News & Resources
Eric Booth, Founder, International Teaching Artist Collaborative; Cofounder, The Ensemble
Last week, ITAC6—the Sixth International Teaching Artist Conference—brought together over two hundred teaching artists from 36 countries at a gathering in Oslo, Norway. During 60 in-person working sessions and many activities offered both in person and online, two clear messages rang out.
The first message related to the general experience of many teaching artists around the world: the sense of being isolated in their work and the fact of being underpaid and under-respected within their local arts ecosystems. At the conference, we were inspired by examples of programs and projects—in Scotland, Singapore, Korea, Israel, and Ghana, among others—in which teaching artists are being supported to build a local community of practitioners together. The power that radiates out of these experiments makes a compelling case for local arts education institutions and organizations to create ways of bringing local teaching artists together regularly. The work becomes more sustainable, the impact deepens, and the benefits to schools and communities multiply.
At the conference, this message was most dramatically conveyed through a commissioned work by a Korean dance ensemble, celebrating a research project that explored the power of teaching artistry. The exuberant dance brought all the delegates to our feet, recognizing that however separate we may feel, our power lies in coming together, both locally and globally. [We will share the link to this dance in the Resource Basket once the recording is made available.]
The second important message of the conference was the evidence of a maturing field. Over the course of the five previous biennial ITAC conferences, our field has acquired a global focus, leaving behind a preoccupation with different labels (teaching artist, community artist, social practice artist, participatory artist, etc.) and recognizing ourselves as one worldwide field of practice.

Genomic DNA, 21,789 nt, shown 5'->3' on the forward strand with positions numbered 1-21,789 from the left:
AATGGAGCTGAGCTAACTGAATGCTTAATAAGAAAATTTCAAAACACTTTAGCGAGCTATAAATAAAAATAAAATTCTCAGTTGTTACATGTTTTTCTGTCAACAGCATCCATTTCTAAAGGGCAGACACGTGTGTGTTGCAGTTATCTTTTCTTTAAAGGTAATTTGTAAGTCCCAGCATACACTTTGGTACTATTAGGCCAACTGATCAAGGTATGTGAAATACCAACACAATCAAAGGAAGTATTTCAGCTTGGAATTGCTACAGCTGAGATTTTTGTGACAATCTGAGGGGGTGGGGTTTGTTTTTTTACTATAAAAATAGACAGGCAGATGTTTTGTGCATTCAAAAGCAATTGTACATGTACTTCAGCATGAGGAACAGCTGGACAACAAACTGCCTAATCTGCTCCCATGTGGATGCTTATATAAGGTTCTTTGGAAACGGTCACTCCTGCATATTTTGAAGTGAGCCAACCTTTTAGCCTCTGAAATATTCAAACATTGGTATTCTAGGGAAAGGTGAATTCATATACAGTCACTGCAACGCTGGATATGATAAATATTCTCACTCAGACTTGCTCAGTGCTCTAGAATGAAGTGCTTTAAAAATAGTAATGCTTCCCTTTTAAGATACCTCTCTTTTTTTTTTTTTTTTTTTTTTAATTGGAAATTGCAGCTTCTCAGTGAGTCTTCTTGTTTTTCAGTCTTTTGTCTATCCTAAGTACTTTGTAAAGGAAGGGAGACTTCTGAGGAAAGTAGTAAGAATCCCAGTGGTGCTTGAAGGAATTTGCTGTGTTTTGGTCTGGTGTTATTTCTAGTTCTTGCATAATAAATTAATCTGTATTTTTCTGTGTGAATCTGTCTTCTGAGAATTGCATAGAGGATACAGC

In the process, we have also become increasingly focused on social impact. Ten years ago, at ITAC1, there was much more interest in the ways individual organizations use teaching artists and the techniques teaching artists use to fulfill the mission of arts and arts education organizations. Our focus has shifted to the ways we impact the world—how we are creatively addressing the problems created by social inequity; the challenges faced by refugees and people in trauma; the weaknesses in schooling. There is an increasing reach for cross-sector partnering with health and social justice professions. ITAC’s distinctive focus on activating communities to respond to the climate crisis was highlighted at the conference, and ITAC’s first online course, Teaching Artistry for Social Impact, was officially announced. This is the pioneering energy of the global field of teaching artists.
I want to add one more message specifically for readers of The Ensemble. For over a decade, the music for social change field has been expressing aspiration for a global reach. So I was surprised that no music for social change programs had representatives at ITAC6—no youth orchestra programs were present, and there were only a few music teaching artists at the conference. Indeed, of all the art forms, music was by far the least represented. I have seen this in the past, as well. For example, when the Empire State Partnerships initiative—the largest arts education experiment in American history—was launched in New York 25 years ago, not one youth music organization applied.
Why do our programs show no interest in the wider community doing this work? There is so much to learn from artists doing deep work in other disciplines. Part of the reason we feel isolated is that we isolate ourselves! We have so much to offer the wider field of artists working for social change, and so much to learn. But we don’t show up.
Do you belong to ITAC?—it’s free, and bursting with programs and projects to join. Yes, I know—you are too busy. But everyone in ITAC is too busy, and they join anyway. Because an activated, connected field is a more powerful field. And only as a powerful field can our work help to generate social transformation.
In giving the ITAC6 keynote, I brought up a seemingly unlikely metaphor for our field: caterpillars who eat hundreds of times their own weight every day, often devastating farms and foliage. They eat themselves into a stupor and then hang, suspended, from living plants. Something incredible happens next: structures that biologists call “imaginal discs” are released in each caterpillar’s body. The creature’s immune system tries to kill these discs, but they generate too fast. Eventually, these discs become “imaginal cells,” feeding on the inert body and growing into the organs of the butterfly that will emerge.
In the bloated body of global profit-driven commercial culture, I think of teaching artists as imaginal cells. Although the work of our programs is kept in check by the systemic defenses of this distended culture, we can create the transition to flying free. But only if we come together, creating the better future we carry within us.